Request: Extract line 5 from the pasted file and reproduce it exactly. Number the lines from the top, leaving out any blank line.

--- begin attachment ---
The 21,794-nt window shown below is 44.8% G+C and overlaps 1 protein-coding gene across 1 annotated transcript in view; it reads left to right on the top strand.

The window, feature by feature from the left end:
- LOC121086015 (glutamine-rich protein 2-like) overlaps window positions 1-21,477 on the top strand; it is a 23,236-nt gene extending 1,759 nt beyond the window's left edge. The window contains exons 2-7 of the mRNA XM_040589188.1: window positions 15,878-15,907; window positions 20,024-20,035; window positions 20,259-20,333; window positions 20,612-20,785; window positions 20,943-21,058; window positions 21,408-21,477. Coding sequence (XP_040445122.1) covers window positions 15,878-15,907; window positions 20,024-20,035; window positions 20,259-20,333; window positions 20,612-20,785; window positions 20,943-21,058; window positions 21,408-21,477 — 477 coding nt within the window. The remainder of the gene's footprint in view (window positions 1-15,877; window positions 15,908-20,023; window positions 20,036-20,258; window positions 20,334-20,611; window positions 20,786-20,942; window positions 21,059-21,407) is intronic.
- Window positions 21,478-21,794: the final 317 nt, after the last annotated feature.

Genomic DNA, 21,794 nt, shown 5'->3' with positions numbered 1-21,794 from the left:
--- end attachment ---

Genomic DNA, 21,794 nt, shown 5'->3' with positions numbered 1-21,794 from the left: